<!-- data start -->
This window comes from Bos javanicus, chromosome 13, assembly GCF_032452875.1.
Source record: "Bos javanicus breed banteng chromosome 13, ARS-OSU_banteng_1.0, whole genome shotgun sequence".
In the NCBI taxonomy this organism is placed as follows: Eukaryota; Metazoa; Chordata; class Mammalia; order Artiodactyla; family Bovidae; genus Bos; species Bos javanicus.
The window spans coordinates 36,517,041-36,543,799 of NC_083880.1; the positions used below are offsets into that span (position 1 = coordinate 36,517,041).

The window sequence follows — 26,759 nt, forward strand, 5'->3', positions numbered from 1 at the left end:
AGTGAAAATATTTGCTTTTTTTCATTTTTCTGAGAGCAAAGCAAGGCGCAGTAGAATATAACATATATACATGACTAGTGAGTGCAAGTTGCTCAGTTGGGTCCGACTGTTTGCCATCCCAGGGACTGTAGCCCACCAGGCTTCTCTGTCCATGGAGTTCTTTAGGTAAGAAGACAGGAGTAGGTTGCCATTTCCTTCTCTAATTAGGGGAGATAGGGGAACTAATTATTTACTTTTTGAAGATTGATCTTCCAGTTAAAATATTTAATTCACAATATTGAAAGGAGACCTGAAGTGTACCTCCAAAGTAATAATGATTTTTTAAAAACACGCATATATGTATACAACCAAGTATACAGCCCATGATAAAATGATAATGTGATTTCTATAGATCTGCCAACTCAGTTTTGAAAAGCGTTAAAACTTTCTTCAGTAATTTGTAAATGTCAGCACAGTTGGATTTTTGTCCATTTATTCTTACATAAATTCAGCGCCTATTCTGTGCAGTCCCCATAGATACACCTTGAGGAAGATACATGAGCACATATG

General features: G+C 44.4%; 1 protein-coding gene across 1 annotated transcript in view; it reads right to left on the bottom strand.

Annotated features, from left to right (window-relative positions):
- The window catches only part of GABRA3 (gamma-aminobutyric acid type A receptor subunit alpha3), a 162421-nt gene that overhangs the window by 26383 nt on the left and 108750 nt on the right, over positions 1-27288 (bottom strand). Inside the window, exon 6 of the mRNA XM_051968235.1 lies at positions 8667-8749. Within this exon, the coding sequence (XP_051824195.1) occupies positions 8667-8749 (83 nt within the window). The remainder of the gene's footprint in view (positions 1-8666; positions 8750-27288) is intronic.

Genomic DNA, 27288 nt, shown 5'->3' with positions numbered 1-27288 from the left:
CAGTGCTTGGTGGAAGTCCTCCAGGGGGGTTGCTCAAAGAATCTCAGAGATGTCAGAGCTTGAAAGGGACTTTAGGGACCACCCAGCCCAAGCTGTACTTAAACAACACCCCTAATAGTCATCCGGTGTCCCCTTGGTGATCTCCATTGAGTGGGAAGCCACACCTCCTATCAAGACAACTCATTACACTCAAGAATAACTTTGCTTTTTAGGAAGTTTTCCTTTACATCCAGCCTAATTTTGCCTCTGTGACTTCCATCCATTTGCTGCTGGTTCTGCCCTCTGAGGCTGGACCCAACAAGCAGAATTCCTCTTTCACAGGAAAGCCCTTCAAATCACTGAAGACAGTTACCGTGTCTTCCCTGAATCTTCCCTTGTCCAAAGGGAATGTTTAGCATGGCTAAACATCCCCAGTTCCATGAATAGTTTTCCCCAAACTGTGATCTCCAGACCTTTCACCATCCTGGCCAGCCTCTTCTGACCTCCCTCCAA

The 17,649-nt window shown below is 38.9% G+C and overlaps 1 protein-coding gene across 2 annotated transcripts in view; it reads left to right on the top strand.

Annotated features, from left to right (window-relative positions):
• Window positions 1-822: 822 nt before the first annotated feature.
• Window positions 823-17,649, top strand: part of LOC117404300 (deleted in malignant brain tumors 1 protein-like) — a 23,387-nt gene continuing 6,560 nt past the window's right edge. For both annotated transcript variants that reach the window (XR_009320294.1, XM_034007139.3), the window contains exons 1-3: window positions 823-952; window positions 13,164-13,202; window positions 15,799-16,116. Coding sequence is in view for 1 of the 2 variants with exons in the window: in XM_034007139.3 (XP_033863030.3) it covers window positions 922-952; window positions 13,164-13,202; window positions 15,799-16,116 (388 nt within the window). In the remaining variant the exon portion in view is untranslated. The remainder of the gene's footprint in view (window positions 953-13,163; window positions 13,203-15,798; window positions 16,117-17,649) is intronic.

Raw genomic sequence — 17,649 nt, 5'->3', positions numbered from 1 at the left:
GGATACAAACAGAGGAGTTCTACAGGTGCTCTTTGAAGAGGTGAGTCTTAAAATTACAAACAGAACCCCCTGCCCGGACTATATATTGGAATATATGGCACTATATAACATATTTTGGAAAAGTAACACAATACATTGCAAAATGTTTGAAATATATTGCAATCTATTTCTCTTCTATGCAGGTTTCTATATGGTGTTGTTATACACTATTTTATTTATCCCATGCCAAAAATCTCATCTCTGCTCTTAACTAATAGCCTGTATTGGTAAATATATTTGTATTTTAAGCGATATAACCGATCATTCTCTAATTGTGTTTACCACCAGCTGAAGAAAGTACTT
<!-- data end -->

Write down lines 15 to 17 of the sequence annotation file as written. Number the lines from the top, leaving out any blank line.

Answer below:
• Window positions 823-17,649, top strand: part of LOC117404300 (deleted in malignant brain tumors 1 protein-like) — a 23,387-nt gene continuing 6,560 nt past the window's right edge. For both annotated transcript variants that reach the window (XR_009320294.1, XM_034007139.3), the window contains exons 1-3: window positions 823-952; window positions 13,164-13,202; window positions 15,799-16,116. Coding sequence is in view for 1 of the 2 variants with exons in the window: in XM_034007139.3 (XP_033863030.3) it covers window positions 922-952; window positions 13,164-13,202; window positions 15,799-16,116 (388 nt within the window). In the remaining variant the exon portion in view is untranslated. The remainder of the gene's footprint in view (window positions 953-13,163; window positions 13,203-15,798; window positions 16,117-17,649) is intronic.

Raw genomic sequence — 17,649 nt, 5'->3', positions numbered from 1 at the left:
GGATACAAACAGAGGAGTTCTACAGGTGCTCTTTGAAGAGGTGAGTCTTAAAATTACAAACAGAACCCCCTGCCCGGACTATATATTGGAATATATGGCACTATATAACATATTTTGGAAAAGTAACACAATACATTGCAAAATGTTTGAAATATATTGCAATCTATTTCTCTTCTATGCAGGTTTCTATATGGTGTTGTTATACACTATTTTATTTATCCCATGCCAAAAATCTCATCTCTGCTCTTAACTAATAGCCTGTATTGGTAAATATATTTGTATTTTAAGCGATATAACCGATCATTCTCTAATTGTGTTTACCACCAGCTGAAGAAAGTACTT